If you measure base to ogive and know where the bullet hits the rifling, you set the die up based on that length with some clearance and you’re done. You want some jump, but as long as never exceed the known jam length, it’s no problem.ReadyAimDuck wrote: ↑Fri Dec 25, 2020 11:24 pmFor me, this is the first gas gun I've really reloaded heavily for and I'm still at the point where I have a hard time trusting that the bullets will stay seated where they belong with only the neck tension. Part of that distrust is the amount of time it has taken me to understand what the OAL should be based on feeding. And feeding with different magazines, different weighted BCGs, Buffers, Gas Block settings, etc. In the journey to find fully functioning subsonic loads in the sub 165 grain range, I've run into everything under the sun that can go wrong and lead to bullets stuck in the chamber, squibs, etc. In fact, I've gotten into the habit of popping the rear take down pin, sliding the bolt carrier out, and looking down the barrel from the rear after each shot to make sure there is no obstruction anywhere, until I am completely confident in the load. A lot of this testing has been done from just outside the door at a huge hill without a target on it. This is because these loadings were intended to find loads in the light bullet weights that cycle the action, and not necessaryily to find good groupings, but to find those that remain subsonic. That, and theres just a whole heck of a lot of snow on the ground that I don't feel like trudging through to set the target up on. So, basically for now I'm just aiming at the giant hill and taking note of the sound, the cycling of the action, etc.
These are published loads and C.O.A.Ls that I am using, so it might sound like paranoia, but I've had more than my share of failure to feeds with the bullet being pushed way back into the case, or even stuck in the chamber when having to really pull hard on the charging handle after a FTF (in this case I pushed it in all the way with the forward assist, then thought better of that idea). Its taken a bit of trial and error and borrowing from other's who have posted their trial and error, to learn about the measurement of the ogive to base, and COAL, in a gas gun for this round. And along the way I've seen where that measurement can be slightly off and the rounds end up being pushed back into the case enough to make me nervous. So, I've been religious about crimping as a result, with the mindset that it could prevent a round from chambering that could be pushed back into the case too far and compressing the powder unsafely. Whether or not this makes a ton of sense, I cannot say for sure. I am not extremely well-versed in loading for gas guns. Most of my loading experience is with revolver cartridges and bolt guns.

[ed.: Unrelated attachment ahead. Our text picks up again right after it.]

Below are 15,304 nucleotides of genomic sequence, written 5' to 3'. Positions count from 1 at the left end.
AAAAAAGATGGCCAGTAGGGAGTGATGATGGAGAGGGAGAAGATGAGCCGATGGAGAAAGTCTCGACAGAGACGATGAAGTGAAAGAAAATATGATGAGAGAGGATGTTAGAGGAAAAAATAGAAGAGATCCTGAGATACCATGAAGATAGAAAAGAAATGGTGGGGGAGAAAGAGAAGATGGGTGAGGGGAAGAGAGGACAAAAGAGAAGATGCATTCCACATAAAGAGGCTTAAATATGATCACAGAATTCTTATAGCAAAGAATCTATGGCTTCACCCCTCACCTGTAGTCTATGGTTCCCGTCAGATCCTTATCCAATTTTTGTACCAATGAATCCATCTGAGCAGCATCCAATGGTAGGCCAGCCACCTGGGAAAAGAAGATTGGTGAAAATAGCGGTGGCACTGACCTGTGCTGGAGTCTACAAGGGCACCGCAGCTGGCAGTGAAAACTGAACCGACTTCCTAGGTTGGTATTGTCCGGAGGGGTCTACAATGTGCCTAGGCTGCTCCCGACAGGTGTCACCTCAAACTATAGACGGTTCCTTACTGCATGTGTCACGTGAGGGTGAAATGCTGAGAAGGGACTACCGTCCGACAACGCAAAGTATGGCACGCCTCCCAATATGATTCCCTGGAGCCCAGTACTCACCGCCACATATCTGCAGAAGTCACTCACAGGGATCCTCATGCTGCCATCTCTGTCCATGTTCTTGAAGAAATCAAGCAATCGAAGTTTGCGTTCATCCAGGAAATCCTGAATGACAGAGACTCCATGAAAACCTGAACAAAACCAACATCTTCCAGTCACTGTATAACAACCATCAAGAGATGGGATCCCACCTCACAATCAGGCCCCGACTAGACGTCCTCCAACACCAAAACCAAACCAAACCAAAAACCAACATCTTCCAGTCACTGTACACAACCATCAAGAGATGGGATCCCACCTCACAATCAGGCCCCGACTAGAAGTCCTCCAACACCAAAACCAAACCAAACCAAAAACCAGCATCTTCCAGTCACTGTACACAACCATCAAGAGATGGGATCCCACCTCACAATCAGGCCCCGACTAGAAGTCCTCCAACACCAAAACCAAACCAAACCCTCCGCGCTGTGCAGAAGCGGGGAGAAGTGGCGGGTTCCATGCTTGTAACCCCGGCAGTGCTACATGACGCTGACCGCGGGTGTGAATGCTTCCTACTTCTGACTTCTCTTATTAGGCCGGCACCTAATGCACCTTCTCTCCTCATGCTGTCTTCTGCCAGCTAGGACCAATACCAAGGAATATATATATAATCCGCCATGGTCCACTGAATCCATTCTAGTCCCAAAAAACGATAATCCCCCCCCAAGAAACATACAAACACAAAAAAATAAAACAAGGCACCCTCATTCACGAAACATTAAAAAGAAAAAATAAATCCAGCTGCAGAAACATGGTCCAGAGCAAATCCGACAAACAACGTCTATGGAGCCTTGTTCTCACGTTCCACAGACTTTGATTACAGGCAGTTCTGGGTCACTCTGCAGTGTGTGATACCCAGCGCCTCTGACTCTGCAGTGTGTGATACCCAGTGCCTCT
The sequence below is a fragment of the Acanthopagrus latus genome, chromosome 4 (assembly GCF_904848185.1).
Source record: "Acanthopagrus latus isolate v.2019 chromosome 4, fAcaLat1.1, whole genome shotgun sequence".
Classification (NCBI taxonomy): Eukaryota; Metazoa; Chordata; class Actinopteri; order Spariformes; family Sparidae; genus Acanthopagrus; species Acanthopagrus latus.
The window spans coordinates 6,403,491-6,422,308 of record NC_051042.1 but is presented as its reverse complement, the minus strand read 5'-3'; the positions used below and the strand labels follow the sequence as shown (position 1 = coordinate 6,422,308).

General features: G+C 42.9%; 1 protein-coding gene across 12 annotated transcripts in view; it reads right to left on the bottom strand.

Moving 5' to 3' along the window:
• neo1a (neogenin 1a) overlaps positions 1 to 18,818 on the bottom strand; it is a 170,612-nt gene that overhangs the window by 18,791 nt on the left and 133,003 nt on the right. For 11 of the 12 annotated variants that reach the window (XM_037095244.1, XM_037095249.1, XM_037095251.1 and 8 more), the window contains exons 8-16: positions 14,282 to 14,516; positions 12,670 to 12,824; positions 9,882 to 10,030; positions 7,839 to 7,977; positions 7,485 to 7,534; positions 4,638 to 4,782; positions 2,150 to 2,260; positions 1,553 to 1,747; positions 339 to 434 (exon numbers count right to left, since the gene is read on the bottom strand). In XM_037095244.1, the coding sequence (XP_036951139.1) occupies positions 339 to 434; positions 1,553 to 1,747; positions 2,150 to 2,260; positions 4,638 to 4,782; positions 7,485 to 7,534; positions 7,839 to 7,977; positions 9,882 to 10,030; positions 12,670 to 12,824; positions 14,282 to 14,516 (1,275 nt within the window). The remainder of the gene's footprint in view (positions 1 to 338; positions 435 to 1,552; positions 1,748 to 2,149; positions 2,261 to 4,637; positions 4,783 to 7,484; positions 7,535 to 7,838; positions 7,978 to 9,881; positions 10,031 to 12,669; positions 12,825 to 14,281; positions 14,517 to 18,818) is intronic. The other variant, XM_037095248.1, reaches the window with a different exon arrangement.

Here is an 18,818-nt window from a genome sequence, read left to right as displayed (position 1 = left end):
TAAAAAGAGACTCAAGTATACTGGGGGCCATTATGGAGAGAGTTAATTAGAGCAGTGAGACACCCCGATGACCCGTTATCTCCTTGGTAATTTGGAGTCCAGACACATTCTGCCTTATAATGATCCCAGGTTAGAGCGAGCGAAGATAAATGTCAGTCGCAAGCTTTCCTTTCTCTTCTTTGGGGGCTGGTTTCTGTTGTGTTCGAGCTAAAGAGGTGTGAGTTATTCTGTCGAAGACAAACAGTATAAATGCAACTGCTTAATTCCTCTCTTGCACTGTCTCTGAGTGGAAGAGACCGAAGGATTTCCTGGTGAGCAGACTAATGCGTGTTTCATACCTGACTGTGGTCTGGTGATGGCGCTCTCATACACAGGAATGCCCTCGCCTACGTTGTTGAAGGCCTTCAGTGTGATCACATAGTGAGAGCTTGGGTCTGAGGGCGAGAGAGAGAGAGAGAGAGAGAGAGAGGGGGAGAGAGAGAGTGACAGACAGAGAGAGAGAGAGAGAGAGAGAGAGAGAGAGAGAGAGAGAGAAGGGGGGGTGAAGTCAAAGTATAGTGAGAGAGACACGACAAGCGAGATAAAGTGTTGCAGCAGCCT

Part of the problem is what you are trying to do, light subs, under 150 grains, in a gas gun. It’s just not practical. The powders that will cycle lighter bullets burn so poorly that after a few shots the action is so clogged with carbon and unburned powder, you have problems feeding and chambering.
Moving between longer and shorter seated depth of the bullet or changing bullets complicates that also because the garbage builds up in front of the bullet rapidly. So a longer bullet needs to try and seat in chamber full of crap. Once it’s forced in and even more so if you have to use the forward assist, it’s not coming back out.
The lighter the bullet the less crimp you need, it’s the speed of chambering, and the sudden stop that moves the bullet forward. The heavier the bullet the more likely it is to slip. A bit more or less crimp changes starting pressure, which effects powder burn rate and accuracy and can be used to fine tune a load. With that said, I never crimp.